Seriously.

O’Brien also emphasizes the mystery that lies at the heart of this writing trickery, and I think that is what appeals to me about my jimmy-rigged Star Wars-fiction-writing analogy: Obi-Wan makes Luke (and us, the audience) believe because his trick is mysterious. We see the reality before our eyes: They are the droids! They are! Nonetheless, they are utterly fooled, and we blink in amazement. We see the trick performed, but we don’t understand it — and not understanding, counter-intuitively, is at the very core of why we believe.

Yet, the trick is no easy sleight of hand. Finding that exact language, as powerful and mesmerizing as it might be, gets complicated by each story that we set out to tell. I am thinking now about my current project, in which one of the characters is a young woman living in the mid-to-late 19th century American South. (I have written some about my imperfect process, including here.) As I (re)imagine her world, the choice of language suddenly becomes alien — because it is not my present language. She does not speak in this time or place. My trick is to make the reader believe that she is absolutely of that time and place. At the same time, she must be a fully fleshed-out character, with desires and longings and peculiarities and flaws, who speaks in her own specific voice.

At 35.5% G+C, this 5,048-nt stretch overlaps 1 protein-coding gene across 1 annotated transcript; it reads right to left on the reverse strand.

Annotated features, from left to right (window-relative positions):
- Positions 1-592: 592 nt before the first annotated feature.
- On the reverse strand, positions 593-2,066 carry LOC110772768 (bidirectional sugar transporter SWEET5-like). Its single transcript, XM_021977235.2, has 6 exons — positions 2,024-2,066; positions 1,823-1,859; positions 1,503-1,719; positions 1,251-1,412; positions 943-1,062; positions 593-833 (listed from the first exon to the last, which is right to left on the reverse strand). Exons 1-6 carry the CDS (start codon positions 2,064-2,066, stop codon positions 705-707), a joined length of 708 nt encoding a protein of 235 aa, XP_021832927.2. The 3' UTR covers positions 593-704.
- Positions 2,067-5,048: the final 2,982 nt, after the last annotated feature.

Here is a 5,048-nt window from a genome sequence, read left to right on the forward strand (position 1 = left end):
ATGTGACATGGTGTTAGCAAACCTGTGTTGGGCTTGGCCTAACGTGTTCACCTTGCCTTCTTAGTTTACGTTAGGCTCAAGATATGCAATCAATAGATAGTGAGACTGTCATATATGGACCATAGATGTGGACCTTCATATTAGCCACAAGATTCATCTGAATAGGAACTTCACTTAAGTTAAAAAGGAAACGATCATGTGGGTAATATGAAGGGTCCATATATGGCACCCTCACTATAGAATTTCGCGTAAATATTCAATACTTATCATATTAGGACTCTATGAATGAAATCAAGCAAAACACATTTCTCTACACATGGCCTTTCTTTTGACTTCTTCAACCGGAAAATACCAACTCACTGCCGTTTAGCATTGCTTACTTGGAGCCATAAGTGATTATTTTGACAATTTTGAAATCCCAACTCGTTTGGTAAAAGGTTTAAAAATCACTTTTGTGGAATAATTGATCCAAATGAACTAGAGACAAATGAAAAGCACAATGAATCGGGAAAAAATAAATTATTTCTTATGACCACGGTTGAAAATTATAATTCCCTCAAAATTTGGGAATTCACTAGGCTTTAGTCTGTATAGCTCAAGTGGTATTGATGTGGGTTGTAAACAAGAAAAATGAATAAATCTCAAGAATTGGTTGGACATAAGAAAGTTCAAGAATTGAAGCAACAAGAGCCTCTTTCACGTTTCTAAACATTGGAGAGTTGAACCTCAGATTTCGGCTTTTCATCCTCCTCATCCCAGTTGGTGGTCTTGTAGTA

In other words, to poorly mix a metaphor, I have a lot of Jedi mind tricks to pull out my little writing hat. Which means another kind of belief: in myself. And that’s the trickiest one of all.